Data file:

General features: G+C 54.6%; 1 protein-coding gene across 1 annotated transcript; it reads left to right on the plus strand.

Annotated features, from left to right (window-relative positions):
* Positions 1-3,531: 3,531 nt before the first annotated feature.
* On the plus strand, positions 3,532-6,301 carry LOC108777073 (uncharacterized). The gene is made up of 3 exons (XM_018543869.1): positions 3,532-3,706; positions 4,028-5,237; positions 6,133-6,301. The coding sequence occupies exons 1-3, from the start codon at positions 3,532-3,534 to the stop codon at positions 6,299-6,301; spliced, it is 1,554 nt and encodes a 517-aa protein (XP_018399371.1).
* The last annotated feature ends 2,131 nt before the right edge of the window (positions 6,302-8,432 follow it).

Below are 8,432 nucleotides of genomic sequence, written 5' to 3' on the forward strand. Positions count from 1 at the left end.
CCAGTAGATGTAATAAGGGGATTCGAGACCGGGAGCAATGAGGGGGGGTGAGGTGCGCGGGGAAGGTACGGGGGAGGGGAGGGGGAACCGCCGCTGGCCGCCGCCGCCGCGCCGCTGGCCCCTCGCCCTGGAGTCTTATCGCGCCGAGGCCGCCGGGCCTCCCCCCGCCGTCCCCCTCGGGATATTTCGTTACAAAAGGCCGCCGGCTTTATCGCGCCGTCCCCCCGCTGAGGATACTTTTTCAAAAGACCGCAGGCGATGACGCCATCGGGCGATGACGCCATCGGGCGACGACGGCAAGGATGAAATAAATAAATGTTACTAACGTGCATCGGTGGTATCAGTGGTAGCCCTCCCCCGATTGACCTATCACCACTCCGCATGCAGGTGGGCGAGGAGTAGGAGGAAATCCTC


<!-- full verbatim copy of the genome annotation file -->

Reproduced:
General features: G+C 54.6%; 1 protein-coding gene across 1 annotated transcript; it reads left to right on the plus strand.

Annotated features, from left to right (window-relative positions):
* Positions 1-3,531: 3,531 nt before the first annotated feature.
* On the plus strand, positions 3,532-6,301 carry LOC108777073 (uncharacterized). The gene is made up of 3 exons (XM_018543869.1): positions 3,532-3,706; positions 4,028-5,237; positions 6,133-6,301. The coding sequence occupies exons 1-3, from the start codon at positions 3,532-3,534 to the stop codon at positions 6,299-6,301; spliced, it is 1,554 nt and encodes a 517-aa protein (XP_018399371.1).
* The last annotated feature ends 2,131 nt before the right edge of the window (positions 6,302-8,432 follow it).

Below are 8,432 nucleotides of genomic sequence, written 5' to 3' on the forward strand. Positions count from 1 at the left end.
CCAGTAGATGTAATAAGGGGATTCGAGACCGGGAGCAATGAGGGGGGGTGAGGTGCGCGGGGAAGGTACGGGGGAGGGGAGGGGGAACCGCCGCTGGCCGCCGCCGCCGCGCCGCTGGCCCCTCGCCCTGGAGTCTTATCGCGCCGAGGCCGCCGGGCCTCCCCCCGCCGTCCCCCTCGGGATATTTCGTTACAAAAGGCCGCCGGCTTTATCGCGCCGTCCCCCCGCTGAGGATACTTTTTCAAAAGACCGCAGGCGATGACGCCATCGGGCGATGACGCCATCGGGCGACGACGGCAAGGATGAAATAAATAAATGTTACTAACGTGCATCGGTGGTATCAGTGGTAGCCCTCCCCCGATTGACCTATCACCACTCCGCATGCAGGTGGGCGAGGAGTAGGAGGAAATCCTC